Please use this identifier to cite or link to this item: https://hdl.handle.net/1959.11/57296
Title: The Impact of Dietary Protein on Reproductive Performance in Rodents (Rats and Mice)
Contributor(s): Ajuogu, Peter Kelechi  (author); Smart, Neil  (supervisor)orcid ; McFarlane, James Robert  (supervisor)orcid ; Hart, Robert  (supervisor)orcid 
Conferred Date: 2020-02-07
Copyright Date: 2019-08
Thesis Restriction Date until: 2025-02-07
Handle Link: https://hdl.handle.net/1959.11/57296
Related DOI: 10.1093/jas/skz380
10.1177/026010601990073
Abstract: 

Good nutrition is essential for optimal growth and reproduction in both animals and man and dietary protein balance in the diet is an important component of adequate nutrition. Several research efforts in the last decade, have been developed to determine on whether high-protein and or low protein diets have a significant impact on reproduction in the dams and her offspring, however several studies have led to contradictory results and conclusions. In this study we tested the hypothesis that dietary protein levels are related to changes in morphofunctional parameters associated with reproductive successes in rodents.

From the results, we found protein dietary levels to influence the reproductive outcomes in rats and low protein diet as one of the root causes of male factor infertility affecting both the gonad and its endocrine status directly on the males and indirectly on the male offspring. We also deduce that maternal low protein diet leads to fetal programming of metabolic and reproductive dysfunction in both the male and female offspring later in life.

In chapter 2, we systematically reviewed and meta-analysed 12 published articles searched from that met the eligibility criteria to evaluate the effect of low protein in the diet on the fertility potentials of male rats. The outcome of the analysis revealed that low protein in the diet significant reduction (P<0.05) on the testis, epididymis and seminal vesicles and body weights, serum testosterone, and follicle-stimulating hormone (FSH) concentrations when compared with the control except luteinizing hormones (LH) that was not significantly affected (P>0.05) by the protein treatments. These implies a negative association with the reproductive axis (hypothalamicpituitary-gonadal axis). We infer, therefore, that sub-optimal protein diet is associated with male factor infertility in rats.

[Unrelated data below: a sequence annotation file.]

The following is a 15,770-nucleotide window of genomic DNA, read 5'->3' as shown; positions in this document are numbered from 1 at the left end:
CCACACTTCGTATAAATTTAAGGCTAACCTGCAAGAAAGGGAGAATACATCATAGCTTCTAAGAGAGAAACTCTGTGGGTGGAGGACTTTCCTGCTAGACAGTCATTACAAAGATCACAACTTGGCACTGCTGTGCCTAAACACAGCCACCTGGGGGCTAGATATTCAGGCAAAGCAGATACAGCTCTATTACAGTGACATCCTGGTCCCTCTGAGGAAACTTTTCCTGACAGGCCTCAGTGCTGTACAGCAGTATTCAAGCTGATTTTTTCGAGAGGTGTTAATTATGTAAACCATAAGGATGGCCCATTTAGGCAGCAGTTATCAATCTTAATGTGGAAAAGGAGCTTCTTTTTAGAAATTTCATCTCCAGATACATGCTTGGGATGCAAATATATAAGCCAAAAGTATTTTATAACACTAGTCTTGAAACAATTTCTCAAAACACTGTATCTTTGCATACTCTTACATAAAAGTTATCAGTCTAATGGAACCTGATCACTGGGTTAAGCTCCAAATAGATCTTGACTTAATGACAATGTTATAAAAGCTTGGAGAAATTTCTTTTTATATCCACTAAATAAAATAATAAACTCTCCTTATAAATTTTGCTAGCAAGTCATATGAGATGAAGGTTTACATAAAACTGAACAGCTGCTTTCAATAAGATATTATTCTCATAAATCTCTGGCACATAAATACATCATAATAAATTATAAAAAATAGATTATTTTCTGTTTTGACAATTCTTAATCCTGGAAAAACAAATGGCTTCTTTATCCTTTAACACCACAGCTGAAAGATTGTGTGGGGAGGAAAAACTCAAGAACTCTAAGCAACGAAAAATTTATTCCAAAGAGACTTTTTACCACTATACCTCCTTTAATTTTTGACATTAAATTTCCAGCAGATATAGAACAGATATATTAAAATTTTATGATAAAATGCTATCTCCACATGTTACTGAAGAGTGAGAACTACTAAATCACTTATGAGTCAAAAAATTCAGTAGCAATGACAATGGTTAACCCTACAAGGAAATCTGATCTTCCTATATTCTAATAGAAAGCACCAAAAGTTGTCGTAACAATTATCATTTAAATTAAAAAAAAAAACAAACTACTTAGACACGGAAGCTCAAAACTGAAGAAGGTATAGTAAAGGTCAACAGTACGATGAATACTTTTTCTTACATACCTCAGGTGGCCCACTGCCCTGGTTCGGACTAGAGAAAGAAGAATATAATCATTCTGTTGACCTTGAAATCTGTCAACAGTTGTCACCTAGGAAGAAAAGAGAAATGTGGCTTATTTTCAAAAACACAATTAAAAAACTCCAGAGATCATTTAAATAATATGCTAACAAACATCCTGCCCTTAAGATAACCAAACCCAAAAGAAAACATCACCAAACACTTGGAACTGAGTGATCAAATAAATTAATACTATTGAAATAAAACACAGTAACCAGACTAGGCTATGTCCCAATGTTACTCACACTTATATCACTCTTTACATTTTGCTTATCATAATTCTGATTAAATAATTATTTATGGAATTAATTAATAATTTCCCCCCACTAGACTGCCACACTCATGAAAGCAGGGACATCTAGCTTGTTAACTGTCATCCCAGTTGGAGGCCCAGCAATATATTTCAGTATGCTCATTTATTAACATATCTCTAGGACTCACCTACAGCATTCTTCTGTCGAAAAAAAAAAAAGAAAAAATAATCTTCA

To determine whether low or high protein diet will alter reproductive outcomes: we utilized a systematic review and meta-analysis of controlled trials in rats in chapter 3. Data on the outcome measures were extracted and pooled across trials using random-effects model and expressed as mean differences (MD) at a 95% confidence interval (Cl). We found low protein diets to significantly reduce litter weight (P=0.00001) and gestational weight gain (P=0.0001) but did not influence litter size (p=0.66) or gestational feed intake (P=0.29). In contrast, high protein diets reduced gestational feed intake (p=0.04) but did not influence litter size (P=0.71), litter weight (P=0.18) and gestational weight gain. From the results, we confirm that low and high gestational protein diets alter reproductive outcomes at birth in rats. These also emphasize the importance of exercising caution when manipulating gestational diets to achieve enhanced reproductive outcomes and weight management during gestation.

In chapter 4, we synthesized 29 published studies that met our selection criteria to determine whether gestational low protein in the diet during pregnancy influence placental development and alters endocrine profile in pregnant rats. Data were pooled across studies by the generic inverse variance method and expressed as mean differences at 95% confidence intervals. The results indicate maternal low protein diet detrimentally reduced placental weight (P=0.00001) and progesterone concentration (P=0.02). Also, plasma prolactin concentration was significantly increased (P=0.01) in the maternal low protein treated group compared with the control indicating negative maternal adaptations. We infer that low dietary protein in gestational rats is associated with reduced placental weight and alteration in the reproductive endocrine profile. Experimental studies are necessary to elucidate the mechanisms that caused these changes.